higher opinion of my own merit." *

Johnson, writing at the same time confidentially to Sir Joshua Reynolds, said, "Many words, I hope, arc not necessary to convince you what gratitude is excited in my heart by the Chancellor's liberality, and your kind offices." t

Thurlow afterwards made a generous atonement for his Thurlow'a rough rejection of the claims of another man of genius. ^"c'rabLc. Crabbe, the poet, when he first came to London, being in a very destitute condition, wrote to the Lord Chancellor, inclosing him a copy of verses, and received for answer a note, in which his Lordship "regretted that his avocations did not leave him leisure to read verses." The indignant bard addressed to the professed contemner of poetry, some strong, but not disrespectful lines, intimating that, in former times, the encouragement of literature had been considered as a duty appertaining to the illustrious station which his Lordship held. Of this remonstrance no notice whatever was taken for a long time. But Burke and Sir Joshua Reynolds having mentioned in Thurlow's presence the genius and the destitution of the new aspirant, and that he was about to enter the Church, Crabbe, to hie great amazement, received a note from the Lord Chancellor, politely inviting him to breakfast the next morning. The reception was more than courteous, the Chancellor exclaiming in a frank and hearty tone: — " The first poem you sent me, sir, I ought to have noticed — and I heartily forgive the second." They breakfasted together, and at parting his Lordship put a scaled paper into the poet's hand, saying, "Accept this trifle, sir, in the meantime, and rely on my embracing an early opportunity to serve you more substantially, when I hear that you are in orders." Instead of a present of ten or twenty pounds as the donee expected, the paper contained a bank note for 100/., a supply which relieved him from all present difficulties. The promise of a living, I make no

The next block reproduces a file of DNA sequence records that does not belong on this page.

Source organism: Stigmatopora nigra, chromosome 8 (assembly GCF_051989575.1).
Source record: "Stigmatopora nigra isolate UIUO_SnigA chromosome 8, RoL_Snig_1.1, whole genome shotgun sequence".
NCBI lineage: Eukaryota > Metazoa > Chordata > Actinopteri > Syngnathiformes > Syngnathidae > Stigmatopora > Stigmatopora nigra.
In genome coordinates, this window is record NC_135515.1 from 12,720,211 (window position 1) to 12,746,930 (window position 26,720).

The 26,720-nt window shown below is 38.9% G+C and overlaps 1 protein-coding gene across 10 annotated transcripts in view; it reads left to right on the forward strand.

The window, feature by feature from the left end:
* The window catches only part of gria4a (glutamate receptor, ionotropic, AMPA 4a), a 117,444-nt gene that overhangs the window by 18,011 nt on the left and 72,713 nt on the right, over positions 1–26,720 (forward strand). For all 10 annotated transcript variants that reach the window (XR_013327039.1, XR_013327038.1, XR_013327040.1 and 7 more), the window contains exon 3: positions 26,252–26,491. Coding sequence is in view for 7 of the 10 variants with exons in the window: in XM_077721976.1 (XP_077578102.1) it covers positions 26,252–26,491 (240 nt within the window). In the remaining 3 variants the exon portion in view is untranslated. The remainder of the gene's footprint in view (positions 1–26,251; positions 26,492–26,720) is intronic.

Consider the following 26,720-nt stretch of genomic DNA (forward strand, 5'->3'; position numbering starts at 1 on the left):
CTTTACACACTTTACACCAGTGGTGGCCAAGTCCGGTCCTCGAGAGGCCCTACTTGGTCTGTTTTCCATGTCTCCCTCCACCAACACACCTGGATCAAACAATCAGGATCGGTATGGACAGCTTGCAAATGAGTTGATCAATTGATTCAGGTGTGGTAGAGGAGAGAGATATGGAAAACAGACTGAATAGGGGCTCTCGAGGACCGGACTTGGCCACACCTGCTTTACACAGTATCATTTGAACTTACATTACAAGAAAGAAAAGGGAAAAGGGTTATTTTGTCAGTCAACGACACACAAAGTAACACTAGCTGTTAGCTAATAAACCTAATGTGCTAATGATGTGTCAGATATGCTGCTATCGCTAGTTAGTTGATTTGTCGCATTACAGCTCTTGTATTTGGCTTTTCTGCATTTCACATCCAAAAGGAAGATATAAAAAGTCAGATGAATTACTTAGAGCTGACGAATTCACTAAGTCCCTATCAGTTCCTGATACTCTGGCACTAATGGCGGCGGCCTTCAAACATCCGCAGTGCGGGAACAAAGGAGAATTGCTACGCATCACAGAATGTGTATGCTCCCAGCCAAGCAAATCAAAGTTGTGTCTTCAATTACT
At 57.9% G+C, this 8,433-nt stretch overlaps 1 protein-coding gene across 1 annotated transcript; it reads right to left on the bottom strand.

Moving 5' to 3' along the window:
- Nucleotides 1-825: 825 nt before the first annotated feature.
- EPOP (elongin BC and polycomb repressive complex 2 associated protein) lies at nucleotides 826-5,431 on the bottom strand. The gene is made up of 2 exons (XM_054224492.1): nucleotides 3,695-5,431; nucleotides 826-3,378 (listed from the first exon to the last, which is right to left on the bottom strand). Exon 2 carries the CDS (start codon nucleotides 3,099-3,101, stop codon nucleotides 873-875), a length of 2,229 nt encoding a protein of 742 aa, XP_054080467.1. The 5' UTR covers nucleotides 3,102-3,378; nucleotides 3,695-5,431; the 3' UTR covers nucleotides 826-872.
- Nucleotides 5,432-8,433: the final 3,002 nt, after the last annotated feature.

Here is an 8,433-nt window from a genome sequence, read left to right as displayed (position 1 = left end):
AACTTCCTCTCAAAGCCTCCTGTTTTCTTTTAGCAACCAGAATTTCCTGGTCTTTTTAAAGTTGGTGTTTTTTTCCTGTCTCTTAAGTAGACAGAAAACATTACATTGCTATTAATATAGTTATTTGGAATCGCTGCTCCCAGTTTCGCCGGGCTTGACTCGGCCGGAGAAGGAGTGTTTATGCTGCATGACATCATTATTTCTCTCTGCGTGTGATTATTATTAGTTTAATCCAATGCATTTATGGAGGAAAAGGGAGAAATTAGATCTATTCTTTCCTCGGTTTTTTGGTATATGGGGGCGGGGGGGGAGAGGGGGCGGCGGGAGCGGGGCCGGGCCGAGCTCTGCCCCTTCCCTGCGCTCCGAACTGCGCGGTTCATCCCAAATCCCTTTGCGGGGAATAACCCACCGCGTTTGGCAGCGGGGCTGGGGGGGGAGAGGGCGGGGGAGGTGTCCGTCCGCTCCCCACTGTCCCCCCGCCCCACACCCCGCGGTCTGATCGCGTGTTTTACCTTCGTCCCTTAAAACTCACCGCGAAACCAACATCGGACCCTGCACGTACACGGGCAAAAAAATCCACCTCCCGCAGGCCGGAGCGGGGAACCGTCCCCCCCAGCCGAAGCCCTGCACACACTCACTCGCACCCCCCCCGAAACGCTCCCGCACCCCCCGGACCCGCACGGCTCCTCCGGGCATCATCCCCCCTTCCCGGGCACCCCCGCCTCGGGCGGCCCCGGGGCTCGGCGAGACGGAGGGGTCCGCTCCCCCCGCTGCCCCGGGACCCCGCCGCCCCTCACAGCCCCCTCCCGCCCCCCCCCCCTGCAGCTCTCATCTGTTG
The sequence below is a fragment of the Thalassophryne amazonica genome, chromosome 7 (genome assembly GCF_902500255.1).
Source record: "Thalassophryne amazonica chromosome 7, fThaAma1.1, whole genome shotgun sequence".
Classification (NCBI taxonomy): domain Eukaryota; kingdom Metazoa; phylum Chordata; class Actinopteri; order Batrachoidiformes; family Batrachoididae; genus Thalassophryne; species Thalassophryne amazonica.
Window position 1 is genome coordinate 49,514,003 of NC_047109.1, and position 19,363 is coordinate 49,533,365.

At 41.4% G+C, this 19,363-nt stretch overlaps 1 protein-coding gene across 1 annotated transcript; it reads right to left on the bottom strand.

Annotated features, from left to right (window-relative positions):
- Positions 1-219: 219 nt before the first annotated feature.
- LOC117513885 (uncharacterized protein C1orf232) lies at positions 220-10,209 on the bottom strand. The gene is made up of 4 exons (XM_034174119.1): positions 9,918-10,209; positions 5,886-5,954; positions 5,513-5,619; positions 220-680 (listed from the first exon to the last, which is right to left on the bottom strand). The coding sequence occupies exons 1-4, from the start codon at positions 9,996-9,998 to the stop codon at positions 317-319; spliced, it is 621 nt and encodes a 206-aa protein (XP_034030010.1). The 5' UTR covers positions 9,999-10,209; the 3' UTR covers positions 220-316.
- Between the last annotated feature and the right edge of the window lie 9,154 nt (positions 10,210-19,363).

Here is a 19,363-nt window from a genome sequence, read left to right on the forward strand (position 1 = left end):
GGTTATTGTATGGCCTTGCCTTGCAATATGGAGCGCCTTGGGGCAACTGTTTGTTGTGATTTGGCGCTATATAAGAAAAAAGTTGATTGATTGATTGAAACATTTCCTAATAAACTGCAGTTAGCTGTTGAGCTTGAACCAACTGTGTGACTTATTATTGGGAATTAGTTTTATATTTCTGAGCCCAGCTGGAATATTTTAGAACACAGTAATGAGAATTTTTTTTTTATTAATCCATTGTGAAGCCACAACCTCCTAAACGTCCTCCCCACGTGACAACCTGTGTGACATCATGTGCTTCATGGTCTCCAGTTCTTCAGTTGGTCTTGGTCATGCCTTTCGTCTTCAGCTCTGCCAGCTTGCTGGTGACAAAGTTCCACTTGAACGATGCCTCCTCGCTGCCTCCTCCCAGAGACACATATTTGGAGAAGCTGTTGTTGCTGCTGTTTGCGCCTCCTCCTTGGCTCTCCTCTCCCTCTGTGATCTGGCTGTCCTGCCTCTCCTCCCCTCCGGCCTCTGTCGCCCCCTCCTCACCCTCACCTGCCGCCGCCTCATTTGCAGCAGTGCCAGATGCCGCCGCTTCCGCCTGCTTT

* Iioswell's Life of Johnson, vol. iv. p. 3T2. f lb.